COVID-19’s impact upon data consumption
According to Edotco Bangladesh’s Country Managing Director, Ricky Steyn, the coronavirus pandemic has brought about job loss and a mass population migration from urban cities towards rural areas. As a result, mobile operators have had to pivot their business model and create a business case to provide urgent connectivity to address this massive shift.
He shared this observation during a press briefing about edotco Group’s (edotco) Centre of Excellence for Design or CoDE and the future of connectivity.
When edotco first announced CoDE last July, Acting Chief CEO of the Group, Dato’ Izzadin Idris said, “The CoDE is focused on developing sustainable design solutions, advancing cost optimisation as well as research and development aimed at crafting solutions that are optimised for each market’s unique needs.”
This initiative displays recognition that cross-country collaboration is important to progress connectivity across all of the group’s footprint countries. CoDE is located in Bangladesh, which also hosts the the company’s engineering talent and serves as a prime location to develop key engineering talent across the region.
Massive traffic change
Circling back to the impact the coronavirus had upon Bangladesh.
Sure enough, the phenomenon of populations leaving dense urban centres to live on the outskirts, actually highlights the shortage of tower structures for network equipment vendors to fix their base stations upon.
Ricky pointed out 4G penetration in the country is very low – below 20-percent – and mobile operators instantly recognised the importance of ramping up 4G network rollout when COVID-19 hit.
He admitted that 5G deployment in the country is about a year or so away, and that discussions are still at policy-level. But of immediate concern now is densification of the 4G network, and especially at areas which were un expected or not planned for, before the pandemic.
Above all, this new rural population is bringing their urban living ways with them, for example working from home, online banking, or even online learning. All these are now happening in rural areas, according to Ricky.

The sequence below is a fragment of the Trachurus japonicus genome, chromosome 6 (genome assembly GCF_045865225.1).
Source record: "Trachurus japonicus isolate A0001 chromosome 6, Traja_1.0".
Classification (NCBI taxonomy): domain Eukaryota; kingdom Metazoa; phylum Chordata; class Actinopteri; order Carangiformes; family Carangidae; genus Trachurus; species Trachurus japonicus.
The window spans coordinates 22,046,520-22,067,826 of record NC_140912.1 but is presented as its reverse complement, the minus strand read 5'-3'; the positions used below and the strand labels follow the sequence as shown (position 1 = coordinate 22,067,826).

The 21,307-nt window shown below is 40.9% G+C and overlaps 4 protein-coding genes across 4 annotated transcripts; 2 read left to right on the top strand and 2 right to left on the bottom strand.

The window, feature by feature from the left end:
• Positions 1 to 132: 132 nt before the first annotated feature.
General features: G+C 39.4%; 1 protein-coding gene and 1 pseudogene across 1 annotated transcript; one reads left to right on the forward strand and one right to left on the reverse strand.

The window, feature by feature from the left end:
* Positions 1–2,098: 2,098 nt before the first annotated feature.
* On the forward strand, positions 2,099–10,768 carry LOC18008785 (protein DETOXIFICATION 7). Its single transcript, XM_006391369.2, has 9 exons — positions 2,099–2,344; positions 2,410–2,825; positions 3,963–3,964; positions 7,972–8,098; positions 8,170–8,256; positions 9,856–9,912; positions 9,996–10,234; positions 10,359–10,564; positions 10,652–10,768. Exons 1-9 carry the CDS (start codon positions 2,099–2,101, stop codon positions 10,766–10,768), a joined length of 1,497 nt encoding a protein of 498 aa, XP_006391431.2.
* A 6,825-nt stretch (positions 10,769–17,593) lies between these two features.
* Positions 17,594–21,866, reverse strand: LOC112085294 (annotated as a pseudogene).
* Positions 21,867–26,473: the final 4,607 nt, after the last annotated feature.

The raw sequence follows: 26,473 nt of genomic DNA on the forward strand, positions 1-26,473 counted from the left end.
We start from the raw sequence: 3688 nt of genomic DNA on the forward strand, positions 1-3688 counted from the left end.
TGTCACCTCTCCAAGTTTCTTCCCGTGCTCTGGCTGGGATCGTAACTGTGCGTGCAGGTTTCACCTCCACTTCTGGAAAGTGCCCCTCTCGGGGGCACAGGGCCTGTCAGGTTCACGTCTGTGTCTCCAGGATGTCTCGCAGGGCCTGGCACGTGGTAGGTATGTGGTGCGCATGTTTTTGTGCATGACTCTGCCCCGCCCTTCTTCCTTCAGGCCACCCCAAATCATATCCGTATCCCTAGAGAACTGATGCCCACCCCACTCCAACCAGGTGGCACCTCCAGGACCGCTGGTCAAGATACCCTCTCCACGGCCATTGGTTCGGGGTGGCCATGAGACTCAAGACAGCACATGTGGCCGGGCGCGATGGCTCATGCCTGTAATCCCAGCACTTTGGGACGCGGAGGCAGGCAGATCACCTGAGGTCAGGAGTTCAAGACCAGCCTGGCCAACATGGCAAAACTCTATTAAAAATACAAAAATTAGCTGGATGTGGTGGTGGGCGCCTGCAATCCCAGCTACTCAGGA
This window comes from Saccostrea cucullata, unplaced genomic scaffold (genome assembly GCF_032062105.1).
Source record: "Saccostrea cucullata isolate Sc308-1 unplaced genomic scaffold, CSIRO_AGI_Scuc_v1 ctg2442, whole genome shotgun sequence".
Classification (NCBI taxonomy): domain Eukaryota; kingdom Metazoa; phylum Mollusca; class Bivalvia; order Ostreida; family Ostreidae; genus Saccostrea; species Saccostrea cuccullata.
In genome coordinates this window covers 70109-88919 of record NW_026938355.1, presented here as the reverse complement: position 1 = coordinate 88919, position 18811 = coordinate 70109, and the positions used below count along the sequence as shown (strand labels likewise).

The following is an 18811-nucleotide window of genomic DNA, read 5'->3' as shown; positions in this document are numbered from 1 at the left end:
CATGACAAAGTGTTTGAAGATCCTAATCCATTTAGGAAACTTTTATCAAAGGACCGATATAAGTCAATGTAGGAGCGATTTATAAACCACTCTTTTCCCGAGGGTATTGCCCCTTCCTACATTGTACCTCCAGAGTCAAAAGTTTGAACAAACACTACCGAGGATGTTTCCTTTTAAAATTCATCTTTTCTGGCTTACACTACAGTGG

It is also worth noting that data consumption increased 20-percent since the pandemic, in Dhaka and other main city centres. “This places a massive strain on networks,” he pointed out.
More sites, means more innovative adaption
He said, “A lot more (tower) sites are required, especially with 5G.”
Taking on a driver’s role along with the rest of the industry, edotco’s objective is to ensure fast and reliable rollout in rural areas. 4G network densification in areas where connectivity can provide benefit, still continues.
This is where CoDE comes in because it designs efficient solutions and develop standard operating procedures (SOP) on how to quickly bolt sites and roll out network at a speed that is safe and sustainable for everybody.
Director of Engineering and Technology, Ir Kumari Nalini explained, “The edotco Group puts out requirements for all different countries they operate in, and creates SOPs. But in doing so, they miss out details.
“What we needed is an entity that can pull in all the requirements (from different markets) in and create SOP that ensures standardisation and ensures capex is kept at level we designed for.”
For example, a whole new special infrastructure is required because of space constraints in Bangladesh’s main population centres. Ricky described that all industry players have to come together to design optimally and effectively, with players meaning not just network equipment vendors, but also fibre providers, city councils, and so on.
Case in point is the country’s first ever street furniture in collaboration with the Dhaka North City Corporation. This deployment includes a multipurpose smart lamp pole that provides connectivity to citizens, optional security surveillance, waste management through sensors and an alert system, real-time air quality monitoring, as well as digital signage for community messages.
There is potential for street furniture like this being replicated in another 250 locations, if this initial proof-of-concept is successful.
Edotco’s in-house designs at CoDE are able to ensure optimisation of tower sites that standardises quality, improves budgetary adherence and reduces external costs. CoDE allows edotco to identify opportunities and address challenges through innovative development, which then can be applied across its